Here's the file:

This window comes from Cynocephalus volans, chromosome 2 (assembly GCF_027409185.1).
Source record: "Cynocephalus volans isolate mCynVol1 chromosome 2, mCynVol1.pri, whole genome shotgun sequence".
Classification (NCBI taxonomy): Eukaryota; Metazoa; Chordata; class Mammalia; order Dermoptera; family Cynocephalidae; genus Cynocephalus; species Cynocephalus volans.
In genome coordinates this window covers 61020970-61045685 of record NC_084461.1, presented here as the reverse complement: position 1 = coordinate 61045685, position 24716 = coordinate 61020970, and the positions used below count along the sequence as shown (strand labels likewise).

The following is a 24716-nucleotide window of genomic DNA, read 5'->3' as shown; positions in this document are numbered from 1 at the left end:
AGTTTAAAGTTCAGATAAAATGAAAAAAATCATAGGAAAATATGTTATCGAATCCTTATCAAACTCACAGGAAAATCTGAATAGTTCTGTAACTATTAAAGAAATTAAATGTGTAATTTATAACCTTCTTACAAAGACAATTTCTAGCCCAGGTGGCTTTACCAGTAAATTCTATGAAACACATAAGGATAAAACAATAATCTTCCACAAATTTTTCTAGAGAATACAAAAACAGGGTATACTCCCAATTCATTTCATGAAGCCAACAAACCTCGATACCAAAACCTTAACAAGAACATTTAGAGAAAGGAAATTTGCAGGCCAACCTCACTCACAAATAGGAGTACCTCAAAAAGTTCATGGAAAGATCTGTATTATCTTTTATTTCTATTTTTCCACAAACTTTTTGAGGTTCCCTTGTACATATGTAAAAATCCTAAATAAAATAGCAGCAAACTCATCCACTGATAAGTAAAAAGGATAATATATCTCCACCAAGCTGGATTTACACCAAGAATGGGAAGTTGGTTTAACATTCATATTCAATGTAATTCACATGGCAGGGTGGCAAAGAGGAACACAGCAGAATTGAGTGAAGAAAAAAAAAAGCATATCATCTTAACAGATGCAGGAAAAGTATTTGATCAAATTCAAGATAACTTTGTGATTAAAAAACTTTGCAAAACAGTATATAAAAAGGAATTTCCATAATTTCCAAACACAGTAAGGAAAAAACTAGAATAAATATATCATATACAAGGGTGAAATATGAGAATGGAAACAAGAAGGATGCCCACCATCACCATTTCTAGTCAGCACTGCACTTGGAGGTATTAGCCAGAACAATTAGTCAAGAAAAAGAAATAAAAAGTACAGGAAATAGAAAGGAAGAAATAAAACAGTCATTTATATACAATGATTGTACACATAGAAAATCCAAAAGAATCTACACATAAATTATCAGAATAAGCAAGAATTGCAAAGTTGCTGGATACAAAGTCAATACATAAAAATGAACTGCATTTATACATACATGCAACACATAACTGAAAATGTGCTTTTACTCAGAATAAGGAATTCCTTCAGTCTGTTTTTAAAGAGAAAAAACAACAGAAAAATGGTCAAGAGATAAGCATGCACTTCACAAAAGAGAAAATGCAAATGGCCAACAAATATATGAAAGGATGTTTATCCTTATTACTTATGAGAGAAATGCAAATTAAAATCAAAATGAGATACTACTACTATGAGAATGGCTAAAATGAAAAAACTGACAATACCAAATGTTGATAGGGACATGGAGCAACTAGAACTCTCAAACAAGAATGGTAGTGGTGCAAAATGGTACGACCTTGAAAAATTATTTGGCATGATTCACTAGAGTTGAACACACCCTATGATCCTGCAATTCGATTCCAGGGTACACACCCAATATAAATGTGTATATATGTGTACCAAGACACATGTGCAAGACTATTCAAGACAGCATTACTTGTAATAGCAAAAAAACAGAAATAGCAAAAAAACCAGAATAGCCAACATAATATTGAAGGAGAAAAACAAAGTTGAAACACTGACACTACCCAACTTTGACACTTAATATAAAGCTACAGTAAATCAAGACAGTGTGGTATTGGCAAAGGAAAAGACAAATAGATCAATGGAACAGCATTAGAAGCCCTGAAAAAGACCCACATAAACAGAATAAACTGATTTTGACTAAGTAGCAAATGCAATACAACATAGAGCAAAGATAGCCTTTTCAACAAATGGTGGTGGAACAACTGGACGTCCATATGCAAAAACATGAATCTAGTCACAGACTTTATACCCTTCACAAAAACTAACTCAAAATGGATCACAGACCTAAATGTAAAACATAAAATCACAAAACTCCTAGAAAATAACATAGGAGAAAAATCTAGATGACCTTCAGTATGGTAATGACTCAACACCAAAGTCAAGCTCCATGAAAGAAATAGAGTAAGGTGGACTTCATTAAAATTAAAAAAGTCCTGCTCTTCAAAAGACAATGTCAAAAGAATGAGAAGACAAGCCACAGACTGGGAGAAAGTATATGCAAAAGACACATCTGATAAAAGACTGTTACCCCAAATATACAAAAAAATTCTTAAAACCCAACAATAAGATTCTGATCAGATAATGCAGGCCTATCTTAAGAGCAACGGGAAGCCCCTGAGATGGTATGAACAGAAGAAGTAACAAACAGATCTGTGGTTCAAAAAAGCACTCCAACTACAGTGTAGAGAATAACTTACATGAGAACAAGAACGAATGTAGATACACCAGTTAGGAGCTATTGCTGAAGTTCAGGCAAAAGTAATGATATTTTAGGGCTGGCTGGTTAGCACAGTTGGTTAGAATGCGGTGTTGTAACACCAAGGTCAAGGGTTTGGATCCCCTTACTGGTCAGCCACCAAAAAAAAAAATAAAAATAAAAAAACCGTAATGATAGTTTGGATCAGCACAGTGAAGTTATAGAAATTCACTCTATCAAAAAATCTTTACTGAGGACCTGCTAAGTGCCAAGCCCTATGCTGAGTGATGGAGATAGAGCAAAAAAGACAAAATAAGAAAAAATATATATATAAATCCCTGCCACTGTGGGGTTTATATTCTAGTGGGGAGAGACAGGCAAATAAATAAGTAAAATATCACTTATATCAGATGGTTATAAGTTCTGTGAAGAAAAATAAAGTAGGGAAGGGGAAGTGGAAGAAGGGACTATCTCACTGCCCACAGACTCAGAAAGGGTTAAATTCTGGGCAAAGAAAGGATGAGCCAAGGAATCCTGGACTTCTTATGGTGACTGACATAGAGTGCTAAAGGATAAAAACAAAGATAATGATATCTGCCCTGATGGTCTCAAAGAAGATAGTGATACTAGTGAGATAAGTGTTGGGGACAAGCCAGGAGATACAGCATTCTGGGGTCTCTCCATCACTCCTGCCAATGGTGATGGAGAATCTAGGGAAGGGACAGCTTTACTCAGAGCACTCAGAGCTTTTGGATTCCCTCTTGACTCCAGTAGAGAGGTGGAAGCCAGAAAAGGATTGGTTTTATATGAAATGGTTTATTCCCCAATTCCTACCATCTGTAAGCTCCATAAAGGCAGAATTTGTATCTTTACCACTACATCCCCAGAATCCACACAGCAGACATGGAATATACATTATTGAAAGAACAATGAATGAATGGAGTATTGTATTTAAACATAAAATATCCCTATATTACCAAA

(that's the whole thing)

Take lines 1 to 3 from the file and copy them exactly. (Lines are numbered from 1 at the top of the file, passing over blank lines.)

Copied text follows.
This window comes from Cynocephalus volans, chromosome 2 (assembly GCF_027409185.1).
Source record: "Cynocephalus volans isolate mCynVol1 chromosome 2, mCynVol1.pri, whole genome shotgun sequence".
Classification (NCBI taxonomy): Eukaryota; Metazoa; Chordata; class Mammalia; order Dermoptera; family Cynocephalidae; genus Cynocephalus; species Cynocephalus volans.